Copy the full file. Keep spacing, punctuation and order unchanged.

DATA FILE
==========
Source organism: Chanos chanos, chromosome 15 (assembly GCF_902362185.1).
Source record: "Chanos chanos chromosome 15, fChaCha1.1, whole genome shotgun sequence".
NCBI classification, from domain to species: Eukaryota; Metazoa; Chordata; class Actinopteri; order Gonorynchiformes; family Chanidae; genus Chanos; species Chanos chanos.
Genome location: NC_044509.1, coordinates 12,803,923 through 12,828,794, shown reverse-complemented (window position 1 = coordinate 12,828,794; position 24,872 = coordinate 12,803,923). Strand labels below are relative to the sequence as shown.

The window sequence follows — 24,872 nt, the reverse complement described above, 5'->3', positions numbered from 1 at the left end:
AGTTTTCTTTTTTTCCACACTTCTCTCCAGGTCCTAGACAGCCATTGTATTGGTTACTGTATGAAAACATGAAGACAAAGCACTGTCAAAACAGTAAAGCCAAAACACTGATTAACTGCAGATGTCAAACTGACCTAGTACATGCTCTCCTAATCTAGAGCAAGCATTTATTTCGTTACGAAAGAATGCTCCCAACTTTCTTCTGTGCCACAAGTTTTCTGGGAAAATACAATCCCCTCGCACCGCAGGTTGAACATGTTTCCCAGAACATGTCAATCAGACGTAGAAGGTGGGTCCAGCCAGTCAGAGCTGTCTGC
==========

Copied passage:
Source organism: Chanos chanos, chromosome 15 (assembly GCF_902362185.1).
Source record: "Chanos chanos chromosome 15, fChaCha1.1, whole genome shotgun sequence".
NCBI classification, from domain to species: Eukaryota; Metazoa; Chordata; class Actinopteri; order Gonorynchiformes; family Chanidae; genus Chanos; species Chanos chanos.
Genome location: NC_044509.1, coordinates 12,803,923 through 12,828,794, shown reverse-complemented (window position 1 = coordinate 12,828,794; position 24,872 = coordinate 12,803,923). Strand labels below are relative to the sequence as shown.

The window sequence follows — 24,872 nt, the reverse complement described above, 5'->3', positions numbered from 1 at the left end:
AGTTTTCTTTTTTTCCACACTTCTCTCCAGGTCCTAGACAGCCATTGTATTGGTTACTGTATGAAAACATGAAGACAAAGCACTGTCAAAACAGTAAAGCCAAAACACTGATTAACTGCAGATGTCAAACTGACCTAGTACATGCTCTCCTAATCTAGAGCAAGCATTTATTTCGTTACGAAAGAATGCTCCCAACTTTCTTCTGTGCCACAAGTTTTCTGGGAAAATACAATCCCCTCGCACCGCAGGTTGAACATGTTTCCCAGAACATGTCAATCAGACGTAGAAGGTGGGTCCAGCCAGTCAGAGCTGTCTGC